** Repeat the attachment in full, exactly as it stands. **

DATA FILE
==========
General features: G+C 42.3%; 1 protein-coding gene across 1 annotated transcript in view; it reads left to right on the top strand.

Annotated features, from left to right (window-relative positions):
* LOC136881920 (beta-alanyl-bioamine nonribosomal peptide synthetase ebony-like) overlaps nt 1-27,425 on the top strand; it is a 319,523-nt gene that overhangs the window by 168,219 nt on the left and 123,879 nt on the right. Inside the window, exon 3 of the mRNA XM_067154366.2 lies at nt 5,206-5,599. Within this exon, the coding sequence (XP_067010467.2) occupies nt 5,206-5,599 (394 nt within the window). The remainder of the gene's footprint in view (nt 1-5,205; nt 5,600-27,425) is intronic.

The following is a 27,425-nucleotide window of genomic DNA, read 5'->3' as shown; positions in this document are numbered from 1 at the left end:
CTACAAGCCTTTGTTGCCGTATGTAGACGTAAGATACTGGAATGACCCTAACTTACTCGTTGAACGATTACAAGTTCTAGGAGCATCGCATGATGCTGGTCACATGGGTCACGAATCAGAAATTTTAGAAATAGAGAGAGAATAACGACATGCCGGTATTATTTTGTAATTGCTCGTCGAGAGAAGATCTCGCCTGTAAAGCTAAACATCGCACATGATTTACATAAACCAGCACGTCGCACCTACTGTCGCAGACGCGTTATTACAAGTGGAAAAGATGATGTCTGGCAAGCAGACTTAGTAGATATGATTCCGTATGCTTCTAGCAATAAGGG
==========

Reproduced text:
General features: G+C 42.3%; 1 protein-coding gene across 1 annotated transcript in view; it reads left to right on the top strand.

Annotated features, from left to right (window-relative positions):
* LOC136881920 (beta-alanyl-bioamine nonribosomal peptide synthetase ebony-like) overlaps nt 1-27,425 on the top strand; it is a 319,523-nt gene that overhangs the window by 168,219 nt on the left and 123,879 nt on the right. Inside the window, exon 3 of the mRNA XM_067154366.2 lies at nt 5,206-5,599. Within this exon, the coding sequence (XP_067010467.2) occupies nt 5,206-5,599 (394 nt within the window). The remainder of the gene's footprint in view (nt 1-5,205; nt 5,600-27,425) is intronic.

The following is a 27,425-nucleotide window of genomic DNA, read 5'->3' as shown; positions in this document are numbered from 1 at the left end:
CTACAAGCCTTTGTTGCCGTATGTAGACGTAAGATACTGGAATGACCCTAACTTACTCGTTGAACGATTACAAGTTCTAGGAGCATCGCATGATGCTGGTCACATGGGTCACGAATCAGAAATTTTAGAAATAGAGAGAGAATAACGACATGCCGGTATTATTTTGTAATTGCTCGTCGAGAGAAGATCTCGCCTGTAAAGCTAAACATCGCACATGATTTACATAAACCAGCACGTCGCACCTACTGTCGCAGACGCGTTATTACAAGTGGAAAAGATGATGTCTGGCAAGCAGACTTAGTAGATATGATTCCGTATGCTTCTAGCAATAAGGG